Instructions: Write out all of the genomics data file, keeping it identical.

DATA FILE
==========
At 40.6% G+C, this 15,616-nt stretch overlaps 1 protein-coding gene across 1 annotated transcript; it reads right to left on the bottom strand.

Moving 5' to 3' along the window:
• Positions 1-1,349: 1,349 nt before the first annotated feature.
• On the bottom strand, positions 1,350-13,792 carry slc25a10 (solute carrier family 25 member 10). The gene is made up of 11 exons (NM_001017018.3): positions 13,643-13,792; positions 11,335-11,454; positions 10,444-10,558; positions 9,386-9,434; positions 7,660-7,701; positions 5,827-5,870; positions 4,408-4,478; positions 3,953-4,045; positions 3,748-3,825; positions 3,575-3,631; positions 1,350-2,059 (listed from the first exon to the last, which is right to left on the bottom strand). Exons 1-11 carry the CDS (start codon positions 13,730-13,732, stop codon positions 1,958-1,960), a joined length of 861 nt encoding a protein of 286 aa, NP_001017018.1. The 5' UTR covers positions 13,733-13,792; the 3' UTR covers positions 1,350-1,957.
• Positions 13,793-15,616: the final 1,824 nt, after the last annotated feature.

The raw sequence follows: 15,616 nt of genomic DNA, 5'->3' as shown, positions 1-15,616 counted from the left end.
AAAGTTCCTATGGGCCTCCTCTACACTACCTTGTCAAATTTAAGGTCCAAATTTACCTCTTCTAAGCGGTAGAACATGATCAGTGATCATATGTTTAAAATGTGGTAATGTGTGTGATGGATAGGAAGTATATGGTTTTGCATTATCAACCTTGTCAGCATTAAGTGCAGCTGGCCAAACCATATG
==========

At 40.6% G+C, this 15,616-nt stretch overlaps 1 protein-coding gene across 1 annotated transcript; it reads right to left on the bottom strand.

Moving 5' to 3' along the window:
• Positions 1-1,349: 1,349 nt before the first annotated feature.
• On the bottom strand, positions 1,350-13,792 carry slc25a10 (solute carrier family 25 member 10). The gene is made up of 11 exons (NM_001017018.3): positions 13,643-13,792; positions 11,335-11,454; positions 10,444-10,558; positions 9,386-9,434; positions 7,660-7,701; positions 5,827-5,870; positions 4,408-4,478; positions 3,953-4,045; positions 3,748-3,825; positions 3,575-3,631; positions 1,350-2,059 (listed from the first exon to the last, which is right to left on the bottom strand). Exons 1-11 carry the CDS (start codon positions 13,730-13,732, stop codon positions 1,958-1,960), a joined length of 861 nt encoding a protein of 286 aa, NP_001017018.1. The 5' UTR covers positions 13,733-13,792; the 3' UTR covers positions 1,350-1,957.
• Positions 13,793-15,616: the final 1,824 nt, after the last annotated feature.

The raw sequence follows: 15,616 nt of genomic DNA, 5'->3' as shown, positions 1-15,616 counted from the left end.
AAAGTTCCTATGGGCCTCCTCTACACTACCTTGTCAAATTTAAGGTCCAAATTTACCTCTTCTAAGCGGTAGAACATGATCAGTGATCATATGTTTAAAATGTGGTAATGTGTGTGATGGATAGGAAGTATATGGTTTTGCATTATCAACCTTGTCAGCATTAAGTGCAGCTGGCCAAACCATATG